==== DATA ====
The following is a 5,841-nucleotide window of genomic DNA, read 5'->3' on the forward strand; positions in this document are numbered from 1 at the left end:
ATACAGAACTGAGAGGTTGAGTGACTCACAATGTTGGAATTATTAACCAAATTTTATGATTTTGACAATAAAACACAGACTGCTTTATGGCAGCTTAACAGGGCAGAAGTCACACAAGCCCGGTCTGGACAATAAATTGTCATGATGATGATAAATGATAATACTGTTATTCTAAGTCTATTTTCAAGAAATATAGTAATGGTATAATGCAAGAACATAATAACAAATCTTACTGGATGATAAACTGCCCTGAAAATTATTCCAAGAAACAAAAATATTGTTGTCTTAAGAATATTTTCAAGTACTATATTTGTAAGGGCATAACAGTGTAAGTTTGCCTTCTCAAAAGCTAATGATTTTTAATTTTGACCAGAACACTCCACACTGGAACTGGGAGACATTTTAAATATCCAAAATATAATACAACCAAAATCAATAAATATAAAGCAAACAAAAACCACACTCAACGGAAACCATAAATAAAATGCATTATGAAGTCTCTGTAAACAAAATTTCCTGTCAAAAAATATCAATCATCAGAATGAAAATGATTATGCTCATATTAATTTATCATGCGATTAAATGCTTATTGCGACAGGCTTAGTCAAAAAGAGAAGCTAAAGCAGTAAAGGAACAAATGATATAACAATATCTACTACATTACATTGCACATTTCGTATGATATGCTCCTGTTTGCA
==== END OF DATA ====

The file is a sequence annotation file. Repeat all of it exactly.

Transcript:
The following is a 5,841-nucleotide window of genomic DNA, read 5'->3' on the forward strand; positions in this document are numbered from 1 at the left end:
ATACAGAACTGAGAGGTTGAGTGACTCACAATGTTGGAATTATTAACCAAATTTTATGATTTTGACAATAAAACACAGACTGCTTTATGGCAGCTTAACAGGGCAGAAGTCACACAAGCCCGGTCTGGACAATAAATTGTCATGATGATGATAAATGATAATACTGTTATTCTAAGTCTATTTTCAAGAAATATAGTAATGGTATAATGCAAGAACATAATAACAAATCTTACTGGATGATAAACTGCCCTGAAAATTATTCCAAGAAACAAAAATATTGTTGTCTTAAGAATATTTTCAAGTACTATATTTGTAAGGGCATAACAGTGTAAGTTTGCCTTCTCAAAAGCTAATGATTTTTAATTTTGACCAGAACACTCCACACTGGAACTGGGAGACATTTTAAATATCCAAAATATAATACAACCAAAATCAATAAATATAAAGCAAACAAAAACCACACTCAACGGAAACCATAAATAAAATGCATTATGAAGTCTCTGTAAACAAAATTTCCTGTCAAAAAATATCAATCATCAGAATGAAAATGATTATGCTCATATTAATTTATCATGCGATTAAATGCTTATTGCGACAGGCTTAGTCAAAAAGAGAAGCTAAAGCAGTAAAGGAACAAATGATATAACAATATCTACTACATTACATTGCACATTTCGTATGATATGCTCCTGTTTGCA